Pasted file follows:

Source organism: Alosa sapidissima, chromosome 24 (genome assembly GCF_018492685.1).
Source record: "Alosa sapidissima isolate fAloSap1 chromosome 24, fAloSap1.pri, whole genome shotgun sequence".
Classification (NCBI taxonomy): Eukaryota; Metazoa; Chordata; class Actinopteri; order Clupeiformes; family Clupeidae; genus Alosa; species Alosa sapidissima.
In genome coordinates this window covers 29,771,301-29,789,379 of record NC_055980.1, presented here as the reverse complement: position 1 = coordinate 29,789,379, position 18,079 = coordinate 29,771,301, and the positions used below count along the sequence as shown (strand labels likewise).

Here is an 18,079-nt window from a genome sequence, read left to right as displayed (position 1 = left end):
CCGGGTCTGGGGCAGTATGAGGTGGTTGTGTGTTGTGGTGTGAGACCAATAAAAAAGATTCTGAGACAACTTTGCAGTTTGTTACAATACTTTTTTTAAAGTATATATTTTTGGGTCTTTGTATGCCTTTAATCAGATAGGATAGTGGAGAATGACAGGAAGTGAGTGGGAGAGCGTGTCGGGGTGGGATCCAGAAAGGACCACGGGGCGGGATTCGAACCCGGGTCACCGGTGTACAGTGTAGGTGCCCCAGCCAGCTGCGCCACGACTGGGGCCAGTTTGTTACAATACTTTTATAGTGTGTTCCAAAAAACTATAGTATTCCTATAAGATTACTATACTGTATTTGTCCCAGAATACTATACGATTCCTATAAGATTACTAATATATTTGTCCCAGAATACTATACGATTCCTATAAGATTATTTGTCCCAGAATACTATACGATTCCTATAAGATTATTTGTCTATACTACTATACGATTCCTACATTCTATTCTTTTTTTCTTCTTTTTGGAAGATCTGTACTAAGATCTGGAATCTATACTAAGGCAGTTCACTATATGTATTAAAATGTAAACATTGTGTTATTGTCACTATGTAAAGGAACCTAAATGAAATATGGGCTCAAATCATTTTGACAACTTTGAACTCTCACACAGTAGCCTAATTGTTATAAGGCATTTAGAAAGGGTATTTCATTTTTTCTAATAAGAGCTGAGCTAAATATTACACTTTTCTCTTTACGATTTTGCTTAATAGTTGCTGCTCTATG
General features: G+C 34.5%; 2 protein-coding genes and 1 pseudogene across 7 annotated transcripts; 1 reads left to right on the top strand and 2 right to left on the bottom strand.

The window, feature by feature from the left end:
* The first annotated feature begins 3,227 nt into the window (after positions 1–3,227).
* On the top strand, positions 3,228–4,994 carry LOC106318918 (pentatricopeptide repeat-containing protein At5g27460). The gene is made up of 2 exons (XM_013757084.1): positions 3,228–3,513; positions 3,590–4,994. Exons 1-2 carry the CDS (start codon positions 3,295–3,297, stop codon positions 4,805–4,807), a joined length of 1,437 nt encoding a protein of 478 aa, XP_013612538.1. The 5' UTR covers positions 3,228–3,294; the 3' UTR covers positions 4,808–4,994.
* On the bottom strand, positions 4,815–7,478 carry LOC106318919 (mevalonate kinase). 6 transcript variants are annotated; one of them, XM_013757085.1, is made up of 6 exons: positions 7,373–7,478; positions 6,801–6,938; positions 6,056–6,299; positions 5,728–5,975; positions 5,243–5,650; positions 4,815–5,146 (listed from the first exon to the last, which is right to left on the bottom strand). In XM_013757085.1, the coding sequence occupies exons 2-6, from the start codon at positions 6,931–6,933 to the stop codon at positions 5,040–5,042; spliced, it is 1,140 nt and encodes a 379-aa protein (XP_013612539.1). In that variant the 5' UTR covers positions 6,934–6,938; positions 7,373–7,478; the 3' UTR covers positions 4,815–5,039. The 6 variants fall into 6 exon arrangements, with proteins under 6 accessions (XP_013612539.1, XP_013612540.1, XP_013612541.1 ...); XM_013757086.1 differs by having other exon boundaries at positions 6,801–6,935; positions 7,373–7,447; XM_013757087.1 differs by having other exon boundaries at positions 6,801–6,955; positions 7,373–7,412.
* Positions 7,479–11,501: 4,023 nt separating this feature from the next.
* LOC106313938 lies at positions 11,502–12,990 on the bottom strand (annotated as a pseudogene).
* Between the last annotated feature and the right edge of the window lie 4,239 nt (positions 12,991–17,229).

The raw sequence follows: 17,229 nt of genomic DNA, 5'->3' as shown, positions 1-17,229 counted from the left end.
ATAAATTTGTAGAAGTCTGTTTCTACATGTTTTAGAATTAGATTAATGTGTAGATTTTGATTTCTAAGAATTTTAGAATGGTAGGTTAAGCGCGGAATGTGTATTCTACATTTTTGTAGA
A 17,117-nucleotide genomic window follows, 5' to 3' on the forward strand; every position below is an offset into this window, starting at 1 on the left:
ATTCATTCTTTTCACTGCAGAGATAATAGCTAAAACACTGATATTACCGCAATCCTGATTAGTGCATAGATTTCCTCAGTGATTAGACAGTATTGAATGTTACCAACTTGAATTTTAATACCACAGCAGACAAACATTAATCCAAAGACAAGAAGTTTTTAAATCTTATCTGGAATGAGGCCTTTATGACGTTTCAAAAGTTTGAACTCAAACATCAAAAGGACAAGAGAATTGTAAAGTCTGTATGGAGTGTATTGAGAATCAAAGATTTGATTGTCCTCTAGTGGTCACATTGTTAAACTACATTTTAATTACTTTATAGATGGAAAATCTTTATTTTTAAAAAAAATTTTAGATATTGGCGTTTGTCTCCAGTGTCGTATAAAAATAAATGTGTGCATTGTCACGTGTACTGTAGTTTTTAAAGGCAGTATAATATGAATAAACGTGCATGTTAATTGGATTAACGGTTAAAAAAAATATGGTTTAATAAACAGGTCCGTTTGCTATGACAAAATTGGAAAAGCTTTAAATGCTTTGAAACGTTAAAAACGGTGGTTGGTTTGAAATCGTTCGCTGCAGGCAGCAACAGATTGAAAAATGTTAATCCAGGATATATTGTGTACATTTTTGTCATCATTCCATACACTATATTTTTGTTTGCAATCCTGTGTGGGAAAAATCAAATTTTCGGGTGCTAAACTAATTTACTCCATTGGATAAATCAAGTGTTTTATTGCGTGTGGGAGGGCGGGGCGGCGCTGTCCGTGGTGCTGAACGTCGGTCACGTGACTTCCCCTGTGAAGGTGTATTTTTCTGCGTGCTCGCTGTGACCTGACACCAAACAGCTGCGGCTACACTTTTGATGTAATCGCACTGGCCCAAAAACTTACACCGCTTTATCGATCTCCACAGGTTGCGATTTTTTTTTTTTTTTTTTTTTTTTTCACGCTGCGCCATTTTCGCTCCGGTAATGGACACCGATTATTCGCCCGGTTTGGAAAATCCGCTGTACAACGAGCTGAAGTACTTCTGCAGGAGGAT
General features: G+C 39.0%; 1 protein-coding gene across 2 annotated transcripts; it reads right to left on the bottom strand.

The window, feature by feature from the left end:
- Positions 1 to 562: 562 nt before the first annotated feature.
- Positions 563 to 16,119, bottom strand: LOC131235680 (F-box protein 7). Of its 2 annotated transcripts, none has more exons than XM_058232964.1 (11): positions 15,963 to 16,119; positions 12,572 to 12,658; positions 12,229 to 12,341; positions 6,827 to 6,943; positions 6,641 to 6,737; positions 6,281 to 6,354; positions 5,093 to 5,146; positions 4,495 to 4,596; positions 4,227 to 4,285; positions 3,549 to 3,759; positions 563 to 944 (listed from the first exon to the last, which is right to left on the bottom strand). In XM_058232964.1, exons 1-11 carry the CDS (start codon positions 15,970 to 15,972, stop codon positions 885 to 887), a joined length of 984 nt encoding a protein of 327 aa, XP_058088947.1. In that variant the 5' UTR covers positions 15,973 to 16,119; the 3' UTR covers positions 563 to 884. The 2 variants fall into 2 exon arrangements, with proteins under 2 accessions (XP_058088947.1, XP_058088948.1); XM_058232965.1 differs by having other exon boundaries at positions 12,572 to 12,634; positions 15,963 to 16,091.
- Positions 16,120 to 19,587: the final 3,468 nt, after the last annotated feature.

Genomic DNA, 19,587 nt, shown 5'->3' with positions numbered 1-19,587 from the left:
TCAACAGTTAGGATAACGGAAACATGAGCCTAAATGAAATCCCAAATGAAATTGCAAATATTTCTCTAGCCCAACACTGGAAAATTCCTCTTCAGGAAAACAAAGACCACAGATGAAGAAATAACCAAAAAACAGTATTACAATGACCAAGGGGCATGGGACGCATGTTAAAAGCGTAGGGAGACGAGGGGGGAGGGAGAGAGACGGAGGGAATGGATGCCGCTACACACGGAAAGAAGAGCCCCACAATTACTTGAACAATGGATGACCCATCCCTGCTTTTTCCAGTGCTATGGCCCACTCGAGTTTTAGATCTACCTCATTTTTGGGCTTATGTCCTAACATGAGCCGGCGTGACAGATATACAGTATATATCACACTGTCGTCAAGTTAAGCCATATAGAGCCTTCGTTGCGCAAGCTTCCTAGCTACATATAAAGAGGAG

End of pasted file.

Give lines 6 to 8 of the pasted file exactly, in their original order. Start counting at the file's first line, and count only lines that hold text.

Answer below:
CCGGGTCTGGGGCAGTATGAGGTGGTTGTGTGTTGTGGTGTGAGACCAATAAAAAAGATTCTGAGACAACTTTGCAGTTTGTTACAATACTTTTTTTAAAGTATATATTTTTGGGTCTTTGTATGCCTTTAATCAGATAGGATAGTGGAGAATGACAGGAAGTGAGTGGGAGAGCGTGTCGGGGTGGGATCCAGAAAGGACCACGGGGCGGGATTCGAACCCGGGTCACCGGTGTACAGTGTAGGTGCCCCAGCCAGCTGCGCCACGACTGGGGCCAGTTTGTTACAATACTTTTATAGTGTGTTCCAAAAAACTATAGTATTCCTATAAGATTACTATACTGTATTTGTCCCAGAATACTATACGATTCCTATAAGATTACTAATATATTTGTCCCAGAATACTATACGATTCCTATAAGATTATTTGTCCCAGAATACTATACGATTCCTATAAGATTATTTGTCTATACTACTATACGATTCCTACATTCTATTCTTTTTTTCTTCTTTTTGGAAGATCTGTACTAAGATCTGGAATCTATACTAAGGCAGTTCACTATATGTATTAAAATGTAAACATTGTGTTATTGTCACTATGTAAAGGAACCTAAATGAAATATGGGCTCAAATCATTTTGACAACTTTGAACTCTCACACAGTAGCCTAATTGTTATAAGGCATTTAGAAAGGGTATTTCATTTTTTCTAATAAGAGCTGAGCTAAATATTACACTTTTCTCTTTACGATTTTGCTTAATAGTTGCTGCTCTATG
General features: G+C 34.5%; 2 protein-coding genes and 1 pseudogene across 7 annotated transcripts; 1 reads left to right on the top strand and 2 right to left on the bottom strand.

The window, feature by feature from the left end: